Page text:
A lot of people feel lost in the world, aimless, adrift, and not getting anywhere worthwhile. One reason for this is that they haven’t thought about what they want to get out of their one wild and precious life. They haven’t considered setting goals for themselves. They’re on a journey with no destination, no way to actually get anywhere in life.
Where to start
To start setting goals, you have to first choose what goals you want to set. Where do you want to be this time next month? Next quarter? Next year? What does your life look like in five years? Ten? Twenty?
I read somewhere once that setting goals gives you long-term vision and short-term motivation. It gives you focus to organize your time, muster your resources, and acquire the knowledge you’ll need to accomplish everything you want out of life.
Setting goals, then achieving them, gives you a real sense of accomplishment, a reason to be proud of yourself. You’ll feel more confident in your ability to actually go somewhere with your life instead of just aimlessly drifting as that life passes you by.
Deciding what goals to set is often where people get stuck. So I’m going to help you break it down into categories and give examples in each category. First we’ll look at long-term goals. Then we’ll break those down into medium-term goals. And then turn those into the short-term goals you’ll start working on today
Types of goals
Do you want to get a promotion at work? Find a new job? A new career entirely?
How much money do you want to have in the bank? Do you want to invest in the stock market?
Do you want to have kids? A spouse? Spend time with your parents, siblings, or extended family?
Do you want to paint, draw, or sketch? Throw pottery or sculpt? Write? Create music?
What knowledge do you want that you don’t already have? Do you want to earn a college degree? Go to grad school? Take professional development courses?
Is your mindset where you want it to be? Do you have habits or behaviors you want to change? How do you want to change to be the best you you can be?
Do you want to lose weight? Gain weight? Work out a certain number of hours a week? Be able to run a marathon? Ride horses? Pull a tractor trailer with your teeth? Have good health well into your older years?
Do do you want to volunteer for a charity or cause you believe in? How can you make the world a better place?
Do you have hobbies you want to spend time on? Are there new activities you want to take up? Genealogy, stamp collecting, bird watching, swimming?
Spend some time brainstorming goals you might want to pursue in each category. Make sure they’re goals YOU want to achieve, not ones your parents, friends, teachers, or boss want you to go after. Once you have a few listed, start narrowing down your focus.
Choosing your goals
First, narrow your choices down to one option in each category. Then trim it down to no more than five goals. Any more than that, and you’ll find yourself stretched too thin to be effective in reaching any of your goals.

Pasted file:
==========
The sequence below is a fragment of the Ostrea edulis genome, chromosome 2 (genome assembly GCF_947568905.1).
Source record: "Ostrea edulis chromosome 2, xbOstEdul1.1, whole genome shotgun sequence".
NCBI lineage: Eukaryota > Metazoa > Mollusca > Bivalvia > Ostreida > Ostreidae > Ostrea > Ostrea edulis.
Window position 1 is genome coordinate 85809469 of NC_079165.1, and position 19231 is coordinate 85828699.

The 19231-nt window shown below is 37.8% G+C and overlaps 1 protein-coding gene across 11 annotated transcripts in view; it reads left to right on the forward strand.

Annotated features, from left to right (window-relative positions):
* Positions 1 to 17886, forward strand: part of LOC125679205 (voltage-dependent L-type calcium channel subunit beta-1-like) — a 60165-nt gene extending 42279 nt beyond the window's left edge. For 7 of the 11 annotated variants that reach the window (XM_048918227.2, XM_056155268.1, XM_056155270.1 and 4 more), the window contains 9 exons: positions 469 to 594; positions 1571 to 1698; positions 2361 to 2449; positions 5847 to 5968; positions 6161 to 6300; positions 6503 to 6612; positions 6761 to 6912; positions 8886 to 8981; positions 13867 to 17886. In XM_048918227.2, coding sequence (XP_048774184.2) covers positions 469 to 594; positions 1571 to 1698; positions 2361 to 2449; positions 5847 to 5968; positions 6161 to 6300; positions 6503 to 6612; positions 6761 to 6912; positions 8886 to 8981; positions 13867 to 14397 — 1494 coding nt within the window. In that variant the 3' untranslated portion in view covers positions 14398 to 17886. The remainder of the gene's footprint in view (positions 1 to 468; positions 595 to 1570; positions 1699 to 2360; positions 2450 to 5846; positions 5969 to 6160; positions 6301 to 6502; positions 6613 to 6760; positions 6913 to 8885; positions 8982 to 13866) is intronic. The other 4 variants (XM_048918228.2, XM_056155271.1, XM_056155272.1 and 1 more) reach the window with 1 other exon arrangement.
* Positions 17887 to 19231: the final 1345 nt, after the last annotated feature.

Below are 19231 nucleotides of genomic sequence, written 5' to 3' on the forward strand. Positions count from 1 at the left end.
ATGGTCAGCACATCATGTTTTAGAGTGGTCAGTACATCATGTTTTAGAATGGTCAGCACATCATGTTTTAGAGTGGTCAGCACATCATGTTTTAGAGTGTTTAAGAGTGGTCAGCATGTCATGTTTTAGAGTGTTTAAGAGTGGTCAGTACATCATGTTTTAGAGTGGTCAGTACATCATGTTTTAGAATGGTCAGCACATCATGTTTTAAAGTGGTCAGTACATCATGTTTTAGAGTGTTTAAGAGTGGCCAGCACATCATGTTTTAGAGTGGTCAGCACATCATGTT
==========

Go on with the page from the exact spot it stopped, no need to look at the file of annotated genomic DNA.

Once you have your five big, long-term goals, start breaking each one down into smaller chunks.
For example, let’s say you want to give a TED talk. Before you’re ready to write and hone your 18-minute speech of a lifetime, there are smaller steps to take.
Medium-term goals might include speaking at colleges and universities, or speaking at large conferences. Short-term goals could be taking a course in public speaking, joining Toastmasters, giving talks at high schools, and speaking at local service club events.
Finally break those short-term goals down into daily to-do’s, like researching your topic for an hour, practicing speaking into a mirror, making one contact a day to find a place to speak.
How to structure your goals
Instead of using the popular SMART system of setting goals, I prefer to use PACT goals instead.
You should focus on your goal’s foundation. Where is it coming from? Purposeful goals aren’t frivolous, but speak to who you are as a person and what you want out of life. You don’t want to set a goal of showing up at work every day, but of going the extra mile every day to earn a promotion.
Your goals have to be based on things you control and can act on today. So if you’re in sales, all you can control today is how many times you dial the phone. You have no control over whether people pick up, much less if they’ll talk to you, let alone buy anything. So your goal wouldn’t be to sell $1500 this week. Your goal would be to dial the phone 50 times this week.
Continuous goals involve routines to help you avoid choice paralysis. They keep you from over-analyzing and over-researching your options. Thus, your actions are ongoing, simple, and repeatable. It’s about constant improvement day after day, week after week, month after month. So if your goal is to gain 2500 new followers on your blog in the next six months, you want to publish 25 new blog posts in the next 25 weeks.
This is NOT the same as measurable. Trackable is a binary approach. Did you do the thing or not? You don’t want to measure your goals, as you would in the SMART system of goal setting. Not “have you made your 50 phone calls?” but did you make any phone calls? Not “did you eat more healthfully all week?” but did you eat healthfully at all? Not “did you write a blog post this week?” but did you write anything?
After you’ve set your goals in the PACT system and made your to-do lists, all that’s left to do is to take action. Start out with your to-do’s and thoroughly enjoy crossing them off your list. Move steadily and methodically towards your goals and reap the rewards of a job well done.
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